Bill takes aim at copper theft
Area residents may find some relief from scrappers stealing copper and other metal objects from their homes, outbuildings and automobiles.
Senator David Sater, of Cassville, sponsored a bill signed by Gov. Jay Nixon last week that targets those who receive scrap metal by requiring additional documentation on persons bringing metal to those facilities. Additional information will include the individual's date of birth and gender and a photo of the seller.
The new bill also establishes new penalties for dealers who knowingly buy stolen metal.
"Scrap metal and copper theft is a very real problem throughout the state," Sater said. "Last Christmas, more than $10,000 worth of copper wire was stolen from a Christmas light display in Monett."
In 2010, air conditioning units, containing copper, were stolen from more than a dozen churches in Greene and Lawrence counties, costing one church more than $30,000.
Additionally, thefts have caused phone service and cell tower interruptions to thousands of customers, costing Greene County Sheriff's Office investigators approximately 300 hours in overtime in these cases.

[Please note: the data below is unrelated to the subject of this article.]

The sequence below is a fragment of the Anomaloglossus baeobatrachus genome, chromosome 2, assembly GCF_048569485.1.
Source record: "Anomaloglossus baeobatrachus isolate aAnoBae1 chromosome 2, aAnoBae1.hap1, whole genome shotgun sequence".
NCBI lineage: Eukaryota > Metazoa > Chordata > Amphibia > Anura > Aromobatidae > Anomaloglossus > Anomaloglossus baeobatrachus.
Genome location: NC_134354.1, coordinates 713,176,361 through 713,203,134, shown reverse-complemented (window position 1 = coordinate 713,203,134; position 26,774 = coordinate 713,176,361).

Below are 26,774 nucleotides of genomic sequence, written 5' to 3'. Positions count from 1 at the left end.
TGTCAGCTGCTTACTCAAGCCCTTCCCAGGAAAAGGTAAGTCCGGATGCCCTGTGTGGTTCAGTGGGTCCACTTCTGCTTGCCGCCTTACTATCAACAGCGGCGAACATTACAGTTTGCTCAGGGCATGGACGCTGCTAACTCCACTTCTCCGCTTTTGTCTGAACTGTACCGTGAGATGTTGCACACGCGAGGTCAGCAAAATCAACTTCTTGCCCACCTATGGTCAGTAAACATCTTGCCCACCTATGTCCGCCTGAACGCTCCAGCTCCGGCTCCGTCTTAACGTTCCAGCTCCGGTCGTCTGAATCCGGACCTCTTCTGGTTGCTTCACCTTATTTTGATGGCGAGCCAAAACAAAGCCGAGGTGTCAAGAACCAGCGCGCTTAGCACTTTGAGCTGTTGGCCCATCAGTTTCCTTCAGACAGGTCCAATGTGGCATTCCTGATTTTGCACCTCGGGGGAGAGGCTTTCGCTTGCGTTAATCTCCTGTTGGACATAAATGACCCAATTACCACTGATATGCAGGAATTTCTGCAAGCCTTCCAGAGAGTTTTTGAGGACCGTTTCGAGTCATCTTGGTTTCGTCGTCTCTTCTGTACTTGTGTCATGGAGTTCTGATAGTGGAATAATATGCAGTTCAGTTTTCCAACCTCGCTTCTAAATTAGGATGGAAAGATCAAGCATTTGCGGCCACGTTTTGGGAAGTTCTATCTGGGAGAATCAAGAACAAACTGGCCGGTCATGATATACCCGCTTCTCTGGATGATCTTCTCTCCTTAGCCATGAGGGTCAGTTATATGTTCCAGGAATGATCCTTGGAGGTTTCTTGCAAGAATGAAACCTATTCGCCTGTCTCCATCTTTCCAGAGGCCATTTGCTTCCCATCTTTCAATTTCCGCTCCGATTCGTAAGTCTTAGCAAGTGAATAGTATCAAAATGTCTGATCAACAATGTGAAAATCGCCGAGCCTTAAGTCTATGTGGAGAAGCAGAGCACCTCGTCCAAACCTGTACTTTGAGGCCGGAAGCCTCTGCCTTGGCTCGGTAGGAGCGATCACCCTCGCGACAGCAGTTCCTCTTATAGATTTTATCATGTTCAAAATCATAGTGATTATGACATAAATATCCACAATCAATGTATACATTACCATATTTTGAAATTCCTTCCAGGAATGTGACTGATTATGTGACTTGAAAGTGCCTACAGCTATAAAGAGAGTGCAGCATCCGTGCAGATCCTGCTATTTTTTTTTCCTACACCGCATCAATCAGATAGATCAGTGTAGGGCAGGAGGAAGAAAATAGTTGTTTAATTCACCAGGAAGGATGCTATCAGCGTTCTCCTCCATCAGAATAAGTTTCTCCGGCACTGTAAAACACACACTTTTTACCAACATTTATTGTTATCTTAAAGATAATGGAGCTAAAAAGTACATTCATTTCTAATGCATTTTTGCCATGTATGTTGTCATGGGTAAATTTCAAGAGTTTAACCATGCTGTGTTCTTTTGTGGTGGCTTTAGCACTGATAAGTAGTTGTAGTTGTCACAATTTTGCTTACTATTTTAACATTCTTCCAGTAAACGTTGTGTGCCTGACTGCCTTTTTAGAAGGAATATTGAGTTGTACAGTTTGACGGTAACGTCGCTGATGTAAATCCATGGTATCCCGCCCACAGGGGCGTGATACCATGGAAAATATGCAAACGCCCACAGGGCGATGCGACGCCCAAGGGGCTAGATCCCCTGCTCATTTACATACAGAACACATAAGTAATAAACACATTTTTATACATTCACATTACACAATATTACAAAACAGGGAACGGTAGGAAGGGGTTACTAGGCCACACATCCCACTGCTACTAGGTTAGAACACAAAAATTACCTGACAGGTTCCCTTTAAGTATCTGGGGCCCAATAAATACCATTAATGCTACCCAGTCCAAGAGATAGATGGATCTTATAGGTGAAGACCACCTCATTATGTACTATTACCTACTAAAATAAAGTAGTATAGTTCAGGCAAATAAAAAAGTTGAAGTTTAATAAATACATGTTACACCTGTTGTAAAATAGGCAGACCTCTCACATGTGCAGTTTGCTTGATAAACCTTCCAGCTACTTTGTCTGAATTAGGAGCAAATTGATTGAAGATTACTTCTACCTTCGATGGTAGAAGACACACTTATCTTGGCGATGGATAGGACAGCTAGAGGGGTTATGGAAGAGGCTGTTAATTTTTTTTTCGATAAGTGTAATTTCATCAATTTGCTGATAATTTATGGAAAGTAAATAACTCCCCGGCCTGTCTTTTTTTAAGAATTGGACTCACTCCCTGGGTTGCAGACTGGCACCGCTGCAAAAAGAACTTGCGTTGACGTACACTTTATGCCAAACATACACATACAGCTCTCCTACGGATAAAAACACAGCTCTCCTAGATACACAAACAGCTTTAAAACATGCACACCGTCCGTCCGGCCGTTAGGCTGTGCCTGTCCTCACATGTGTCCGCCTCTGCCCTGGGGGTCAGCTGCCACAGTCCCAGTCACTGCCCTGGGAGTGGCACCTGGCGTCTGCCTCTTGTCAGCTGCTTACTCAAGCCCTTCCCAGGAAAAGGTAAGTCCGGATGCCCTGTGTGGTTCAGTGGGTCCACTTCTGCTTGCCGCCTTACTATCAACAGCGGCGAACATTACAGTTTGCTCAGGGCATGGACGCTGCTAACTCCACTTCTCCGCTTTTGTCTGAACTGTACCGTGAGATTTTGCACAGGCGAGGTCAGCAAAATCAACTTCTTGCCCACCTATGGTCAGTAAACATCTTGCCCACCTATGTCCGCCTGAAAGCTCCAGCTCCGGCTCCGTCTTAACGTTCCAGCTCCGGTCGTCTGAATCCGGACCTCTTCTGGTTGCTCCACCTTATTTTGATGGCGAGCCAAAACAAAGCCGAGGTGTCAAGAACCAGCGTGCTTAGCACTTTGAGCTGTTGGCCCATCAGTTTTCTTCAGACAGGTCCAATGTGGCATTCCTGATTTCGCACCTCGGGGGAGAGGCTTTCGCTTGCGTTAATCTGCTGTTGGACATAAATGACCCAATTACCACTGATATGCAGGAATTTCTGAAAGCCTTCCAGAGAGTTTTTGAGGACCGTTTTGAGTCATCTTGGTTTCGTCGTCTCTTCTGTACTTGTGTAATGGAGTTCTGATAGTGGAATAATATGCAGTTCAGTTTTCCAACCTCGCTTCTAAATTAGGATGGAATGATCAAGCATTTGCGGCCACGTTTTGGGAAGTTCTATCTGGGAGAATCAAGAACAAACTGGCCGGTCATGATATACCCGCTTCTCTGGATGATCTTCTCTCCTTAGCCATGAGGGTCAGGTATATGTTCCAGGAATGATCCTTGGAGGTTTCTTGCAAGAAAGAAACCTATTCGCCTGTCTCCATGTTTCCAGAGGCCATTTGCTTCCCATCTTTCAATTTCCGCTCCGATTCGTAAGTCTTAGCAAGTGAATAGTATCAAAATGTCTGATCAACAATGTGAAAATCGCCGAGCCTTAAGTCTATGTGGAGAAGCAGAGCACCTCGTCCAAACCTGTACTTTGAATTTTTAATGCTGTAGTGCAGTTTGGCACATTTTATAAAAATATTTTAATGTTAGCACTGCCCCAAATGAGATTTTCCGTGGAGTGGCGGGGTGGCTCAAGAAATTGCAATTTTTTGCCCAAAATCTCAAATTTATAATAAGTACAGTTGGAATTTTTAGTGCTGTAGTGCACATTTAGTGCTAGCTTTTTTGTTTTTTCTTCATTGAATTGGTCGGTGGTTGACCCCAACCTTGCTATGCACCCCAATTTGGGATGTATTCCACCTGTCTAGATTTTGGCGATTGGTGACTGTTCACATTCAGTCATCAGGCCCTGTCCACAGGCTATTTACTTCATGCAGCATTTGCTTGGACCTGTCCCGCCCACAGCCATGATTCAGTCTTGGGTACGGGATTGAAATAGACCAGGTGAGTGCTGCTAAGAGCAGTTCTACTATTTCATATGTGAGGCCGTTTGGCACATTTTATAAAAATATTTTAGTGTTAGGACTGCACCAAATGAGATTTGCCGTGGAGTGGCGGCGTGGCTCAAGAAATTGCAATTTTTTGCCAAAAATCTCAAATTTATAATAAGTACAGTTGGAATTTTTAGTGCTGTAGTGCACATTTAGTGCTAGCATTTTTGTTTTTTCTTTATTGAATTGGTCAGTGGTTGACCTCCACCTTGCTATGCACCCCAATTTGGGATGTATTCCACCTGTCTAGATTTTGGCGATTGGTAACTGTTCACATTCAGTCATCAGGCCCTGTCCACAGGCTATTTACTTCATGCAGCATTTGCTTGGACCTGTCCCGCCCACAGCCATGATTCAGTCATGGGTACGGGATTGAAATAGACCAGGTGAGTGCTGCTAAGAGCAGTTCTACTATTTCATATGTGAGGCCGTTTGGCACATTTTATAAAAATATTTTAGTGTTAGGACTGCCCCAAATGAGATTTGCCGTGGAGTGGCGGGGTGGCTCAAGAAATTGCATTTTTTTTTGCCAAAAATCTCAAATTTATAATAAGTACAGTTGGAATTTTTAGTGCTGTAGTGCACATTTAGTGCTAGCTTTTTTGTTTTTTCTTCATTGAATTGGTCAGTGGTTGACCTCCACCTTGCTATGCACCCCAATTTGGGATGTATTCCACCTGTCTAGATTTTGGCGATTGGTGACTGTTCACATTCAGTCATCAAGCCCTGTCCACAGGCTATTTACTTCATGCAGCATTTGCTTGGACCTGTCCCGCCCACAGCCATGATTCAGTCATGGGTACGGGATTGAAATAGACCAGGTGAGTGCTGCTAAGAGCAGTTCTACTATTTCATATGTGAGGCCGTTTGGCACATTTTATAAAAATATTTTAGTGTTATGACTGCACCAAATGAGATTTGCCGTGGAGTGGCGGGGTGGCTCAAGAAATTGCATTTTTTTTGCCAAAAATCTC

"Metal theft continues to affect many of our communities and costs our neighbors, businesses, homeowners and churches," Sater said. "We need to give law enforcement the tools necessary to go after these criminals and our courts the means to punish those making it easier to commit these crimes."
"This bill is a good thing," added Barry County Sheriff Mick Epperly. "Copper wire theft is one of the hardest to track once the wire is melted down. We are looking for those that bring in a lot of copper wire and are hoping this bill will serve as a deterrent to those both stealing metal and those knowingly purchasing the stolen items."
Epperly said copper wire thefts were on the rise in the area, simply because of the number of homes and businesses that are empty, allowing thieves plenty of opportunity to strike.
"It's very easy to tell if a homestead is empty, if no one is living there," Epperly said. "We're seeing thieves go in and rip wiring out of the walls, out of old chicken houses and barns. These thieves just don't care."
Epperly said with the local economy slowly rebounding, there are many people in the scrapping business.
The new bill also adds catalytic converters to the types of scrap metal requiring documentation.
"Senate Bill 157 will help our communities fight scrap metal and copper theft and will level the playing field for law-abiding metal dealers by going after those breaking the law," Sater said. "This is a big step in the right direction, but we need to continue looking for ways to protect property owners and businesses from metal theft."
The bill takes effect on Aug. 28.